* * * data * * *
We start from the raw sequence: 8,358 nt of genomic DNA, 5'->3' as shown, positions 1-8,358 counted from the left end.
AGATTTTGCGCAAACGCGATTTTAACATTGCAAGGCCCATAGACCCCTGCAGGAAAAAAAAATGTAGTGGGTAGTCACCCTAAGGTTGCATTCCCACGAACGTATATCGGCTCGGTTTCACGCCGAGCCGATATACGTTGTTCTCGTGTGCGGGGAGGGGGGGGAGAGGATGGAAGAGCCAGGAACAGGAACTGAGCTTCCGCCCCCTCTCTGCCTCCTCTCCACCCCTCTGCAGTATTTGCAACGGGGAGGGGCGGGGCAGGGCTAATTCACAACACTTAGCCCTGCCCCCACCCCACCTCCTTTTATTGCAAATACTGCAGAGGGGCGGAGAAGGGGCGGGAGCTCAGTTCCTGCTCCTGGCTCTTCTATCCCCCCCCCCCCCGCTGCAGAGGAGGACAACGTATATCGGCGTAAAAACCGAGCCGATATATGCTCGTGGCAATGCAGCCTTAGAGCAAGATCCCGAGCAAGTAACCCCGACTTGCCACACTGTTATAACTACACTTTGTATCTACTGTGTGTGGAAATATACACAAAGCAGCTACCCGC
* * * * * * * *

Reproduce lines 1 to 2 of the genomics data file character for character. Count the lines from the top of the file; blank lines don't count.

We start from the raw sequence: 8,358 nt of genomic DNA, 5'->3' as shown, positions 1-8,358 counted from the left end.
AGATTTTGCGCAAACGCGATTTTAACATTGCAAGGCCCATAGACCCCTGCAGGAAAAAAAAATGTAGTGGGTAGTCACCCTAAGGTTGCATTCCCACGAACGTATATCGGCTCGGTTTCACGCCGAGCCGATATACGTTGTTCTCGTGTGCGGGGAGGGGGGGGAGAGGATGGAAGAGCCAGGAACAGGAACTGAGCTTCCGCCCCCTCTCTGCCTCCTCTCCACCCCTCTGCAGTATTTGCAACGGGGAGGGGCGGGGCAGGGCTAATTCACAACACTTAGCCCTGCCCCCACCCCACCTCCTTTTATTGCAAATACTGCAGAGGGGCGGAGAAGGGGCGGGAGCTCAGTTCCTGCTCCTGGCTCTTCTATCCCCCCCCCCCCCGCTGCAGAGGAGGACAACGTATATCGGCGTAAAAACCGAGCCGATATATGCTCGTGGCAATGCAGCCTTAGAGCAAGATCCCGAGCAAGTAACCCCGACTTGCCACACTGTTATAACTACACTTTGTATCTACTGTGTGTGGAAATATACACAAAGCAGCTACCCGC